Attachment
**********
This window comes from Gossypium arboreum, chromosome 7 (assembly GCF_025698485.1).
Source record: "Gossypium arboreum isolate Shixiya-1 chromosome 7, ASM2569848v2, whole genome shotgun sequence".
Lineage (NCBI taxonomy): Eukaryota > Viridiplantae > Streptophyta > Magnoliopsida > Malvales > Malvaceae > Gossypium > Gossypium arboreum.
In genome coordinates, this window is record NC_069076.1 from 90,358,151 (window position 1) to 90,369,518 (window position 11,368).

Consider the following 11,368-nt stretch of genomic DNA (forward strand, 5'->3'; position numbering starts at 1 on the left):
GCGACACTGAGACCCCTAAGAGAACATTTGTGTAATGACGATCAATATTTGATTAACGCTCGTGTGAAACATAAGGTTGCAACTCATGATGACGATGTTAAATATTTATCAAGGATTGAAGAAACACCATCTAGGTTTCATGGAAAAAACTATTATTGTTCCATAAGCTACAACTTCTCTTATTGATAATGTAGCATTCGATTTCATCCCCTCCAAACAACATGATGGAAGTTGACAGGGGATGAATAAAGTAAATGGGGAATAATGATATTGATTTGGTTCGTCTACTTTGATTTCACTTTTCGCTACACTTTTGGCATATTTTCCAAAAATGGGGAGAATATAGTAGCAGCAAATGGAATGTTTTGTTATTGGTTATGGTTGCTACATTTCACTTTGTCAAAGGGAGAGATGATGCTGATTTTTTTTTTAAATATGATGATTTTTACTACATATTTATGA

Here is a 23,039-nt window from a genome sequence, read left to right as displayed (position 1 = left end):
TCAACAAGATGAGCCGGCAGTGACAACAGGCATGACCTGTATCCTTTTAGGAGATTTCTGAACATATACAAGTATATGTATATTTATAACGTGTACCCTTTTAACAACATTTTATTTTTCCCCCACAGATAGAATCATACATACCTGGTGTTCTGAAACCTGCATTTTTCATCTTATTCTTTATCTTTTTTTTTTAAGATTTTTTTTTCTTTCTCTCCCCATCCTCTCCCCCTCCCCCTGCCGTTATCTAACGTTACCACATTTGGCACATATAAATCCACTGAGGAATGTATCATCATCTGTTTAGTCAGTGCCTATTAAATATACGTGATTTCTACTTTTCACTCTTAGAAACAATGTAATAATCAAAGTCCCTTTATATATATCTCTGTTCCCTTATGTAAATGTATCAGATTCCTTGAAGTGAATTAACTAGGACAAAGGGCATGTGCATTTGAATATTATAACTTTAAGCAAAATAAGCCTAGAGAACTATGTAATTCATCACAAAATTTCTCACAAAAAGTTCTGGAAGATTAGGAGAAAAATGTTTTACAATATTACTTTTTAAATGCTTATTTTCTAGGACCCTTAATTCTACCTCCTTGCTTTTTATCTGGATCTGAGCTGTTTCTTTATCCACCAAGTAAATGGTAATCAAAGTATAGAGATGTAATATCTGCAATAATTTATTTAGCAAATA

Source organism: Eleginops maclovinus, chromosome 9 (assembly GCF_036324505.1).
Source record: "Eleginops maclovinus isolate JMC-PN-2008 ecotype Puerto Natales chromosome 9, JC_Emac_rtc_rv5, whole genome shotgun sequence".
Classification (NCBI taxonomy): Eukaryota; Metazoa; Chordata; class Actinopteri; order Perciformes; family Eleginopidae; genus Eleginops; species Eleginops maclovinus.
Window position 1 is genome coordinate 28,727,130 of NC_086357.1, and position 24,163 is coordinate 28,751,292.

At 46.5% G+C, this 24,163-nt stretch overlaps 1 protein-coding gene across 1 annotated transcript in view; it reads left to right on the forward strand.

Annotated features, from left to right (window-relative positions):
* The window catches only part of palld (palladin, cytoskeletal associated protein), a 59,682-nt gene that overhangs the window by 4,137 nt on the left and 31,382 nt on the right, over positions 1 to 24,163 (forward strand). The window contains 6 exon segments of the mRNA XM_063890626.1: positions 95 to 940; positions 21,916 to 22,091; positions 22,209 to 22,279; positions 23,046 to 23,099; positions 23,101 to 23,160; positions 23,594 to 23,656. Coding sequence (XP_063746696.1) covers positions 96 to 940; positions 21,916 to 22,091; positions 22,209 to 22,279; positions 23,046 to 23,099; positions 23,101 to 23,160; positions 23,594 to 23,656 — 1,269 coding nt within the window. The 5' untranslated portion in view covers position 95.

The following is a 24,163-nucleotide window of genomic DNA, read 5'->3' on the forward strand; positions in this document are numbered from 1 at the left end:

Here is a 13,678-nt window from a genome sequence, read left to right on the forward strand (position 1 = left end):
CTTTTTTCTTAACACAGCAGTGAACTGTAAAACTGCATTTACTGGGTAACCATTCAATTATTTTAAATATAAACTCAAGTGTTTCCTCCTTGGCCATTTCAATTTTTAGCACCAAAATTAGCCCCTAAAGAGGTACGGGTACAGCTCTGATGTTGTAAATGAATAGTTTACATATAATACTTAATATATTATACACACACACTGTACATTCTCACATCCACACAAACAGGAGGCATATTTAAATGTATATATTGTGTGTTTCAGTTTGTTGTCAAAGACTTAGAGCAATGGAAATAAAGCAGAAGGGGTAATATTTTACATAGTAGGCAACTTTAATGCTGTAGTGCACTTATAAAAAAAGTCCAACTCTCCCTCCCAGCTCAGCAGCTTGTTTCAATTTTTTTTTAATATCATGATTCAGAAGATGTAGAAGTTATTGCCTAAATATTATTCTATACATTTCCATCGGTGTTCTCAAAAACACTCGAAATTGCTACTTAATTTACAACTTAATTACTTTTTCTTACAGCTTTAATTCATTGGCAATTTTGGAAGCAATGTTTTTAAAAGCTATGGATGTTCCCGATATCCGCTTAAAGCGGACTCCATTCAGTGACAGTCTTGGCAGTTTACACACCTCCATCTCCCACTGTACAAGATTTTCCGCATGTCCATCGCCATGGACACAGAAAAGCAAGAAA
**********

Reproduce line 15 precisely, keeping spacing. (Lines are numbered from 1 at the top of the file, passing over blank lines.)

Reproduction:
* The window catches only part of palld (palladin, cytoskeletal associated protein), a 59,682-nt gene that overhangs the window by 4,137 nt on the left and 31,382 nt on the right, over positions 1 to 24,163 (forward strand). The window contains 6 exon segments of the mRNA XM_063890626.1: positions 95 to 940; positions 21,916 to 22,091; positions 22,209 to 22,279; positions 23,046 to 23,099; positions 23,101 to 23,160; positions 23,594 to 23,656. Coding sequence (XP_063746696.1) covers positions 96 to 940; positions 21,916 to 22,091; positions 22,209 to 22,279; positions 23,046 to 23,099; positions 23,101 to 23,160; positions 23,594 to 23,656 — 1,269 coding nt within the window. The 5' untranslated portion in view covers position 95.